Junoon (1978 film)

Junoon (Hindi: जुनून, translation: The Obsession) is a 1978 Indian Hindi language film produced by Shashi Kapoor and directed by Shyam Benegal. The film is based on Ruskin Bond's fictional novella, A Flight of Pigeons, set around the Indian Rebellion of 1857. The film's soundtrack was composed by Vanraj Bhatia, and cinematography by Govind Nihalani.[1]

Junoon film.jpg
Film poster
Directed byShyam Benegal
Produced byShashi Kapoor
Written byShyam Benegal (screenplay)
Satyadev Dubey (dialogues)
Ismat Chugtai (dialogues)
Ruskin Bond (novella, A Flight of Pigeons)
StarringShashi Kapoor
Shabana Azmi
Jennifer Kendal
Naseeruddin Shah
Narrated byAmrish Puri
Music byVanraj Bhatia
CinematographyGovind Nihalani
Edited byBhanudas Divakar
Release date
  • 30 March 1979 (1979-03-30)
Running time
141 minutes

Its cast included Shashi Kapoor, his wife Jennifer Kendal, Nafisa Ali, Tom Alter, Shabana Azmi, Kulbhushan Kharbanda, Naseeruddin Shah, Deepti Naval, Pearl Padamsee and Sushma Seth.[2] The film also featured Shashi and Jennifer's children Karan Kapoor, Kunal Kapoor, and Sanjana Kapoor.


The story is set around the Indian Mutiny of 1857. Javed Khan (Shashi Kapoor) is a reckless feudal chieftain with a Muslim Pathan heritage, whose world revolves around breeding carrier pigeons. His younger brother-in-law, Sarfaraz Khan (Naseeruddin Shah) is politically awakened and actively plots the fight against the British. Freedom fighters attack the local British administrators while they are in Sunday Worship at Church, massacring them all. Miriam Labadoor (Jennifer Kendal) manages to escape with her daughter, Ruth (Nafisa Ali) and mother (Ismat Chugtai), who is a Muslim lady from the royal Nawab family of Rampur and was married to an Englishman. The three women seek refuge with the wealthy Hindu family of Lala Ramjimal (Kulbhushan Kharbanda). Lala is torn between his loyalty for India and his privileged position under the British, and also his silent love towards Miriam, who seems to also reciprocate it silently. However, matters are taken out of his hand by Javed Khan who barges into Lala's house and forcibly takes Ruth and her family to his own house. This leads to jealousy on part of his wife, Firdaus (Shabana Azmi) and anger on part of his brother, who ultimately gives in to the Pathan tradition of offering hospitality and sanctuary (Nanawatai) even to uninvited guests. Various situations ensue due to cultural misunderstandings in the domestic routine of the Muslim household with its new English guests. Javed falls in love with Ruth, and wants to marry her but is opposed bitterly by her mother. Noticing intense feelings of Javed for her daughter Ruth, Miriam Labadoor (mother) cleverly makes an agreement with Javed that she would only give her daughter's hand to Javed if British were defeated. At first instance, Javed is hesitant but accepts the offer when again Miriam asks him if he has misgivings in his war against the British. There are simmerings of a love affair under the watchful suspicious eyes of Firdaus.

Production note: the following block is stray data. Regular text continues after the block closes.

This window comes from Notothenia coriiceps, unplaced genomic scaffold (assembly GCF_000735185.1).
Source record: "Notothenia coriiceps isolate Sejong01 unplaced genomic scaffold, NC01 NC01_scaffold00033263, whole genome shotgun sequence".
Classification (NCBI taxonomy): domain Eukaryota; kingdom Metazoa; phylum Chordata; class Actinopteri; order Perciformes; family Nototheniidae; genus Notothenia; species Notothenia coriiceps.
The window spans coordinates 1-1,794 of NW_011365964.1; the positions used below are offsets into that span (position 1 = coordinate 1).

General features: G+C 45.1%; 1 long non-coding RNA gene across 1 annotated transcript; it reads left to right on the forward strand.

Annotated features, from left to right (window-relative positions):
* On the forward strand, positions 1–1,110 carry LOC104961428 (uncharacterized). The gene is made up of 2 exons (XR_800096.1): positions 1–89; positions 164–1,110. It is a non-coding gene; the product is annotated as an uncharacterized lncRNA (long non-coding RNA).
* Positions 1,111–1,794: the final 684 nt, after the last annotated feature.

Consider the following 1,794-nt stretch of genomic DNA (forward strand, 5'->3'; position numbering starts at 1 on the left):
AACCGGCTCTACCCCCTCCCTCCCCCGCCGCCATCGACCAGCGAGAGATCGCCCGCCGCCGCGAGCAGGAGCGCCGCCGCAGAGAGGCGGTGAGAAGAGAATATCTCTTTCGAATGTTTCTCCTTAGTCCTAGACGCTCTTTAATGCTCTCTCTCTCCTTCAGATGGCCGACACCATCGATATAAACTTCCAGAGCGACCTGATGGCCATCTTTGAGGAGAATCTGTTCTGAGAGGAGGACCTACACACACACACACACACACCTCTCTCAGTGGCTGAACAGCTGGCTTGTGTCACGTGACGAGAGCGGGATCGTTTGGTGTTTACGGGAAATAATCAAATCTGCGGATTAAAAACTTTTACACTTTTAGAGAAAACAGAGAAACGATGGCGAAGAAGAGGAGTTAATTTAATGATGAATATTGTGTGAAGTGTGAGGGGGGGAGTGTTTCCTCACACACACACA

Meanwhile, the Rebellion runs into problems and the British are defeating the poorly organized Indian forces. In a stormy scene, Sarfaraz destroys Javed's pigeon coops and sets his pets free after he finds out that Indian forces have lost the Battle for Delhi. There is a delayed recognition by Javed of his subjugated identity, colonised by the British. Sarfaraz dies in a battle against the British. The Labadoors return to the protection of the re-deployed British contingent, smuggled by Firdaus, who only wants to save her marriage. Javed finds out that the Labadoors have sought sanctuary in the church and rushes there to meet Ruth one last time. Surprisingly, Ruth comes out and expresses her feelings for Javed against her mother's will. However, Javed honourably keeps his word and the promise he had made with Miriam Labadoor and leaves the church without Ruth. The movie ends here with the voiceover that Javed was martyred fighting the British while Ruth and her mother return to England. Ruth dies fifty five years later, unwed.



In a retrospective review, Raja Sen of Rediff.com called it "an overwhelmingly powerful film, a bittersweet, entirely futile love story."[1]


1979 National Film AwardsEdit

1980 Filmfare Awards awardsEdit

1980 Filmfare Awards nominationsEdit



Soundtrack album by
GenreFilm soundtrack
ProducerKersy Lord

The soundtrack features 4 songs, composed by Vanraj Bhatia, with original lyrics from Yogesh Praveen and other lyrics by Amir Khusro, Jigar Moradabadi and Sant Kabir.

  1. "Khusro rain piya ki jaagi pee ke sang" – Jamil Ahmad
  2. "Ishq ne todi sar pe qayamat" – Mohammad Rafi
  3. "Come live with me and be my love" – Jennifer Kendal
  4. "Ghir aayi kari ghata matwali sawan ki aayi bahaar re" – Asha Bhosle, Varsha Bhosle


  1. ^ a b Sen, Raja (25 August 2005). "Revisiting 1857: Benegal's Junoon". Rediff.com. Retrieved 3 September 2017.
  2. ^ Lokapally, Vijay (10 July 2014). "Blast from the Past: Junoon (1978)". The Hindu. Retrieved 3 September 2017.

External linksEdit